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Student's future uncertain after quake claims his mentor

Deborah Baic/Deborah Baic/THE GLOBE AND MAIL

It only takes only a few minutes with Zaka to recognize his potential to achieve great things. Whether the Jacmel native and film student will be able to realize them is another question entirely.

Zaka's proper name is Claudel Chery. He is only 22, but he's been living like an adult since he was about nine years old, when his mother ran off to the mountains with her lover. She left him in the family home with his older sister in hopes the pair would continue going to class and earning good enough grades to keep their school fees free. The education system in Haiti is largely privatized; in Jacmel, which is home to some of the nation's best international schools, administrators have occasionally waived fees for promising students without the means to pay for class. Zaka was lucky enough to find himself in that group, but conditions at home made him rudderless.

In his teens, Zaka gravitated to Jacmel's dynamic arts community, dipping into the theatre scene and then falling in love with filmmaking, a burgeoning craft among youth in Jacmel who have been captivated by Ciné Institute, the city's tiny but renowned film school. The dreadlocked youth was a regular there in the months leading up to the earthquake, when life had finally seemed to fall into place. He was living with his best friend and mentor, the American artist Flo McGarrell, in a peach-stuccoed rental house overlooking a bucolic field on the quieter outskirts of Jacmel.

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The path to success was clear and full of options: With Mr. McGarrell's gentle prodding and financial backing, Zaka had gotten into undergraduate studies at Moncton University in New Brunswick - a giant leap for a young man who can count on one hand the times he has left his home island. The pair were also working on some films together and re-energizing the youth arts community through a downtown gallery they were expanding.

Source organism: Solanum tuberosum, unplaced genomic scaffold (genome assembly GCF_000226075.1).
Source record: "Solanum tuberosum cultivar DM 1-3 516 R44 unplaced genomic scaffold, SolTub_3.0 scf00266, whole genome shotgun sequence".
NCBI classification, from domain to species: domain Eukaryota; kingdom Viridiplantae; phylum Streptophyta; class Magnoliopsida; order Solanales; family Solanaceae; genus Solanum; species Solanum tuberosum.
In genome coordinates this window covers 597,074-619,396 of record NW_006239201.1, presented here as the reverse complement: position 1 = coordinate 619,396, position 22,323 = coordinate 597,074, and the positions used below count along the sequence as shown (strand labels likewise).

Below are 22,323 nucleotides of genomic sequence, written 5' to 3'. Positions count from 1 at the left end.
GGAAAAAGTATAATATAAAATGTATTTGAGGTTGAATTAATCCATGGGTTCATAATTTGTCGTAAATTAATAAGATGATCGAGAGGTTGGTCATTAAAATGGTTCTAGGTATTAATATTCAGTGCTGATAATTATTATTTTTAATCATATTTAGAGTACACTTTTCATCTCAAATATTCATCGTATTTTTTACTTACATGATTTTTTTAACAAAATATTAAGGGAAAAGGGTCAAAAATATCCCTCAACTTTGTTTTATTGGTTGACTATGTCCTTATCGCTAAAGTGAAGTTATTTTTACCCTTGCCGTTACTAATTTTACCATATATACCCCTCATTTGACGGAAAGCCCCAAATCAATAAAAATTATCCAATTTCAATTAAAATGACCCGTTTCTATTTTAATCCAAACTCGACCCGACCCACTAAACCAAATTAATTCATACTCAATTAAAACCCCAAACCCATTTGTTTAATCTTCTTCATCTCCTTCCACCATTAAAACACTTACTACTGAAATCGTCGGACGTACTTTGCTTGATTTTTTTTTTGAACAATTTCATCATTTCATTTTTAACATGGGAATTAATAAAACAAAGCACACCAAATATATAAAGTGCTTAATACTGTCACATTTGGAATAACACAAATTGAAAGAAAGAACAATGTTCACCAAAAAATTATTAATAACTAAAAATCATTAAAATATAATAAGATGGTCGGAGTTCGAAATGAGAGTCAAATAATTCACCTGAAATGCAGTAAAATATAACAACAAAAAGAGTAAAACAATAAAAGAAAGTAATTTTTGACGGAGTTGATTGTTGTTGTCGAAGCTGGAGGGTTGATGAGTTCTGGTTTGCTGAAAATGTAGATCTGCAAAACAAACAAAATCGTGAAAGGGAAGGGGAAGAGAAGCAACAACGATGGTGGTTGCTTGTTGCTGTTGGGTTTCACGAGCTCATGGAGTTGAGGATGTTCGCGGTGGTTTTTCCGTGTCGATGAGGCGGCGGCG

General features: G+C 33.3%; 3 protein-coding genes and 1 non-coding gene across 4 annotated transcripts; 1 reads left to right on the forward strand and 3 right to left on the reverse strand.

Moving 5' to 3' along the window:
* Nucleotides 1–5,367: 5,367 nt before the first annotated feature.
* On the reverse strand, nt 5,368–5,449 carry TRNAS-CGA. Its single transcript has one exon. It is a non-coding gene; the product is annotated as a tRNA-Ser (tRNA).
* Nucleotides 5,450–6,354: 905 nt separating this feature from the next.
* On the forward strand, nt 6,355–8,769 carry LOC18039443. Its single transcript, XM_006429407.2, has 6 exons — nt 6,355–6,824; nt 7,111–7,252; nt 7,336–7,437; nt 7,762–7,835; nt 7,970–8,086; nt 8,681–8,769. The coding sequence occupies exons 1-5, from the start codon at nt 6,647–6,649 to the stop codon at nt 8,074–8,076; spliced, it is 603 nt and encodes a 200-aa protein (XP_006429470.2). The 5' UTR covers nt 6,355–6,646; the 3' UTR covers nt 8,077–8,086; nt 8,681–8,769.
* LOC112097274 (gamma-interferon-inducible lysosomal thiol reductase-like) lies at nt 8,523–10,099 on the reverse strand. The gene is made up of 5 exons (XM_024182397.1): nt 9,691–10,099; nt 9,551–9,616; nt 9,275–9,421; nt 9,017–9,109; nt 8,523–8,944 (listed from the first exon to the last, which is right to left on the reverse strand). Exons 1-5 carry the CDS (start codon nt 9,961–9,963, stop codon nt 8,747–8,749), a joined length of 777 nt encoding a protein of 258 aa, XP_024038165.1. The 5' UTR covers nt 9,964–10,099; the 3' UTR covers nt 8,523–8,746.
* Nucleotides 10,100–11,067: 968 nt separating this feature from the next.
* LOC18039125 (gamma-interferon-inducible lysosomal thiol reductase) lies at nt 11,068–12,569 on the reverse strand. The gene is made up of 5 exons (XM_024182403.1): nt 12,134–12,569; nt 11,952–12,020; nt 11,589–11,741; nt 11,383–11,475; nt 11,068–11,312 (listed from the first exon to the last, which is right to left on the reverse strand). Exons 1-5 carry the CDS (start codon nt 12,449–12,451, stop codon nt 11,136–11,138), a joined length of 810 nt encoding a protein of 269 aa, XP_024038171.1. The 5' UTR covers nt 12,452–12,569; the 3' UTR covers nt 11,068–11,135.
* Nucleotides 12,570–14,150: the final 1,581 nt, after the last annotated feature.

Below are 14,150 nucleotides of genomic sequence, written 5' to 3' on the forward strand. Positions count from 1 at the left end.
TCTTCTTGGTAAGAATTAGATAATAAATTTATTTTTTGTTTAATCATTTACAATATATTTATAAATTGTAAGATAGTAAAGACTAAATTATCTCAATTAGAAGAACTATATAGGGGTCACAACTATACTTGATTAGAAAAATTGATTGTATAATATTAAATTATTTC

Under Mr. McGarrell's wing, Zaka's future prospects were promising. Then came the earthquake. The film school was damaged. Mr. McGarrell was crushed to death inside a hotel. Zaka's life became consumed by recovering and repatriating his friend's body.

Now - again - Zaka's life is rife with uncertainty. In his logical mind, he knows the opportunities the lie ahead are rare and critical if he wants to ascend beyond Jacmel But with his life in shambles and his strongest advocate lost, he wonders constantly where he'll find the strength to seize them.

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About the Author
Global food reporter

Before taking on the global food beat, Jessica reported extensively from Haiti to document the nation's recovery from a catastrophic earthquake that struck in January, 2010. The resulting multimedia series, Project Jacmel, won a National Newspaper Award. Jessica has also reported from Afghanistan. More

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